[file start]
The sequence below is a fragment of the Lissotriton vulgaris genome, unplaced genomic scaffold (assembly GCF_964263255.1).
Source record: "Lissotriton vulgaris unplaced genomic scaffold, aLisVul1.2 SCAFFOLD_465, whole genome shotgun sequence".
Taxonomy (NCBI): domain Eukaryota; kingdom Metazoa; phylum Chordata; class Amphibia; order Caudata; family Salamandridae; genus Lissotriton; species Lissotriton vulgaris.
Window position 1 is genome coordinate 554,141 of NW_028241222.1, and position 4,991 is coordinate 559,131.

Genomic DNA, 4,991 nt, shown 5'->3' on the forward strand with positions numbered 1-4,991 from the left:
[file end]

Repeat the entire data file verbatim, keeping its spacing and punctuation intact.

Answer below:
The sequence below is a fragment of the Lissotriton vulgaris genome, unplaced genomic scaffold (assembly GCF_964263255.1).
Source record: "Lissotriton vulgaris unplaced genomic scaffold, aLisVul1.2 SCAFFOLD_465, whole genome shotgun sequence".
Taxonomy (NCBI): domain Eukaryota; kingdom Metazoa; phylum Chordata; class Amphibia; order Caudata; family Salamandridae; genus Lissotriton; species Lissotriton vulgaris.
Window position 1 is genome coordinate 554,141 of NW_028241222.1, and position 4,991 is coordinate 559,131.

Genomic DNA, 4,991 nt, shown 5'->3' on the forward strand with positions numbered 1-4,991 from the left: